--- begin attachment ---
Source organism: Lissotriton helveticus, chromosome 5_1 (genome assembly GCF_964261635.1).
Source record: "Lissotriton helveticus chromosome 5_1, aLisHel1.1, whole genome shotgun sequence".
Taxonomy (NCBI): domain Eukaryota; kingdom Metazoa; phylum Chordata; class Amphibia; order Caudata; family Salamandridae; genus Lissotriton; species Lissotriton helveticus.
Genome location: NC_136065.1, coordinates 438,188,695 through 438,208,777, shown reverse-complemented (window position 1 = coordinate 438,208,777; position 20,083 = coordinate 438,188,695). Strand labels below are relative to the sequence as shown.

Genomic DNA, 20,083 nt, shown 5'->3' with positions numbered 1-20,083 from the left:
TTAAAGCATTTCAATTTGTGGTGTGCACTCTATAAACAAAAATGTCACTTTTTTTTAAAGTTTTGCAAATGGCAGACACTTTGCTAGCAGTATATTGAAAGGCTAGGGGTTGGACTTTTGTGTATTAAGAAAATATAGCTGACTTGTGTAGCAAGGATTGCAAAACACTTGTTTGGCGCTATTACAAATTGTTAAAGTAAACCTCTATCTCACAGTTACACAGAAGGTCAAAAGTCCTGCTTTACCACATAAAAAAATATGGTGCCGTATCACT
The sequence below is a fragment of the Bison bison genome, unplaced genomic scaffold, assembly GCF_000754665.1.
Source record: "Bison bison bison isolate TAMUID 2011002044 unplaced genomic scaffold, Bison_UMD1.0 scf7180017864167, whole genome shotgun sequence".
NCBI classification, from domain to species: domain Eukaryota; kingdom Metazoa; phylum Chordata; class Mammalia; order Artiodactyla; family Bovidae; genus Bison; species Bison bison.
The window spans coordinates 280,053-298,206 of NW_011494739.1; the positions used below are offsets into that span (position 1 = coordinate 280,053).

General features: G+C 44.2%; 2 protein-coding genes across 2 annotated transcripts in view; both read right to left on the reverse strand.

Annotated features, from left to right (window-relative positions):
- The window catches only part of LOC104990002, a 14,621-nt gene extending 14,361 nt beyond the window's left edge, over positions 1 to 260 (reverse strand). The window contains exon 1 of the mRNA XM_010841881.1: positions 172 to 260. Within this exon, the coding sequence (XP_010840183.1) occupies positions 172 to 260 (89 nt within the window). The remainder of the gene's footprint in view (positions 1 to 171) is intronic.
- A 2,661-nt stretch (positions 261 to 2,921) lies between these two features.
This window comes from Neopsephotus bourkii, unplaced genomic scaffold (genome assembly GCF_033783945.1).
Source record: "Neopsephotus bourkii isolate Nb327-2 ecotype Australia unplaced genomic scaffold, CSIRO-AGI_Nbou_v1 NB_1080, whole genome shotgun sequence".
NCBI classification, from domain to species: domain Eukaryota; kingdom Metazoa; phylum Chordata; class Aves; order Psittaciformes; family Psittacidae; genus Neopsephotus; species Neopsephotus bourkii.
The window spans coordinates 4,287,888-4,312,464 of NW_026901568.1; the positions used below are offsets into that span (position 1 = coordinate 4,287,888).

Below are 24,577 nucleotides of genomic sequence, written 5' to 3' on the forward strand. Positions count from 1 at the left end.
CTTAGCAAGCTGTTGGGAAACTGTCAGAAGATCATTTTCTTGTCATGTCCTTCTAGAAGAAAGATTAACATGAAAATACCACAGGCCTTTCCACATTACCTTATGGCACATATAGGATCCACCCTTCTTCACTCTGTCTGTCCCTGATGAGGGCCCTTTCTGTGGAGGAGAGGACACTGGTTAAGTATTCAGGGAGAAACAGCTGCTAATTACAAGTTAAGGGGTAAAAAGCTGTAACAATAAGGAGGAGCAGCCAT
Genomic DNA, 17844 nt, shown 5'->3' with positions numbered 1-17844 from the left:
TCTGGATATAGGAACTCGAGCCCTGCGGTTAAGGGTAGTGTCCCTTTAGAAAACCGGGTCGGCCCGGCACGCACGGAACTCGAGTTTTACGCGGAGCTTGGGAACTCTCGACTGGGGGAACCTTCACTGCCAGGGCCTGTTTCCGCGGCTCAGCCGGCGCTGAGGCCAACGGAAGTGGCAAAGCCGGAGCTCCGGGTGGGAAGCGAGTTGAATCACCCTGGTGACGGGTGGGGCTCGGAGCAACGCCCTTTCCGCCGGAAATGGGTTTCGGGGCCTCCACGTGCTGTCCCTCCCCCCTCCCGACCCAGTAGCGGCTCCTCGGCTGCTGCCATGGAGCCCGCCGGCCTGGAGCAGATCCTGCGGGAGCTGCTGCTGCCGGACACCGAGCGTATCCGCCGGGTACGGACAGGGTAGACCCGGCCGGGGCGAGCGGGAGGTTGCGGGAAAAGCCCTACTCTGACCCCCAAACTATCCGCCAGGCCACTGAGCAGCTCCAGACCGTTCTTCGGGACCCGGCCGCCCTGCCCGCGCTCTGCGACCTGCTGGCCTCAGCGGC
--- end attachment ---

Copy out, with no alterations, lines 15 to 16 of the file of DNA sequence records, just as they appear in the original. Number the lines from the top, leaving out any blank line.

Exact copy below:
This window comes from Neopsephotus bourkii, unplaced genomic scaffold (genome assembly GCF_033783945.1).
Source record: "Neopsephotus bourkii isolate Nb327-2 ecotype Australia unplaced genomic scaffold, CSIRO-AGI_Nbou_v1 NB_1080, whole genome shotgun sequence".